Because of the wide variety of seasonal and limited-time-ordered products, ingredients come in bags or totes. Flour must be refrigerated to work with tempered shortening. For pie crusts, the bakery uses Artoflex 600-lb mixers.

“The triple-action mixers actually fold the shortening into the flour,” Mr. Kanaly explained. “It’s not ­actually mixing. The key is to encrust the shortening with flour so when the shortening flashes up, it adds a crispiness and flakiness to the dough.”

Fillings are made on a mezzanine level. The bakery not only makes a traditional, two-step slurry but also uses a single-stage process where the IQF fruit is added to the pie and the pie is baked so the fruit is only baked once. “You then can recognize the whole fruit,” Mr. Kanaly said. “The filling doesn’t end up like jelly.”

Overall, production operates in multiple phases, with finished product being made at the same time prep work is going on for future shifts. The bakery relies on three Colborne Series 90 pie lines — three cream lines and one shell line. Volume ranges from 22 to 23 12-in. pies per minute to 30 to 35 9-in. pies per minute. Shells roll off the line at speeds up to 60 to 65 a minute.

During Baking & Snack’s visit, the plant was producing pecan, cherry, crumb-topped apple and French silk pies as well as pie shells for future shifts. Throughout the ­facility, the operation involved a combination of automated and manual applications to make finished products.

For the cherry pies, operators hand-scooped fillings. For the 12-in. pecan pies, employees stir the filling to ­ensure the pecans rise to the top as they travel through the Babbco oven and into the cooler and freezer.

From an automation standpoint, the bakery built in versatility by using multiple crossover conveyors to ­divert products to multiple production lines and automatically create more complex cream pies. “With these crossover conveyors, we can add a layer and send the product to set in the cooler; then we add a second layer and head to the cooler again. We then can add a third layer to maximize efficiency and reduce some of the hand labor,” Mr. Kanaly noted.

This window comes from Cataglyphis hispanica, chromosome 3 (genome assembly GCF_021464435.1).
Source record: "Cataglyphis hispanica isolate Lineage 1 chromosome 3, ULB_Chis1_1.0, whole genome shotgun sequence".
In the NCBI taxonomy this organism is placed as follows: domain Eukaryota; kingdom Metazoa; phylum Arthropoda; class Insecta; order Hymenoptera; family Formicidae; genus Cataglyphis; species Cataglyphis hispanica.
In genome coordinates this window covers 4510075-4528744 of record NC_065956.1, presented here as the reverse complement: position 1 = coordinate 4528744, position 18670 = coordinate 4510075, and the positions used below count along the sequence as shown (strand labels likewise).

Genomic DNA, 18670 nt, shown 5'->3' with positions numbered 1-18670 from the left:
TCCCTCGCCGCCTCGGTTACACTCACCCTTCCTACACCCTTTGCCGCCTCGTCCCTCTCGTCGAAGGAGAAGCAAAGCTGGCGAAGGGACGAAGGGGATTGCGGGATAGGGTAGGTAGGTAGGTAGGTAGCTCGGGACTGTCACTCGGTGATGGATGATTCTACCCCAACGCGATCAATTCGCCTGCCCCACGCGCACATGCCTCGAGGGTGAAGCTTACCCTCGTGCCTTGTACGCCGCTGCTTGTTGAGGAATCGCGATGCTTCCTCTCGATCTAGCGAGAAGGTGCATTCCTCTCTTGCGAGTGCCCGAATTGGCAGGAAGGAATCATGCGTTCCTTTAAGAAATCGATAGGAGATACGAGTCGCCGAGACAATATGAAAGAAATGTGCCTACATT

After freezing, the pies are diverted to the four packaging lines where they are shrinkwrapped and cartoned or automatically placed in clamshells, shrinkwrapped and casepacked. Four Lantech case erectors are located on a mezzanine level and run by only one operator. “We went vertical to get as much traffic off the main floor,” Mr. Kanaly noted.

All product is shipped to the Chicago area, where the company has two 50,000-sq-ft freezers that can hold 11,000 pallets. The company also has a 900-pallet freezer in Chaska used primarily for raw inbound ingredients.

B2B and beyond

Five years from now, the company expects to be a much larger operation. “We’ve been successful in growing our sales and getting our brand out there in just a few years,” Mr. Kanaly said. “The more we’re out in the market, the more we see opportunity knocking on the door and coming to us.”

Historically, Legendary Baking operated on a ­business-to-business model, and its current marketing efforts have focused on branding the company in that environment. However, that could change.

“There are more possibilities than I ever imagined, not only from a business-to-business perspective but also from a consumer perspective,” Mr. Van Iwaarden said. “Business to business, they know us. We’d also like to be known to consumers.”

He has high expectations for the Legendary brand’s potential growth. “I would hope to say the Legendary Baking brand has cracked the consumer arena and would love to say we have 50% [brand] recall nationally. That’s a pretty ambitious goal in five years.”

As the company likes to say, the building of a legend doesn’t happen overnight. Sometimes it takes years.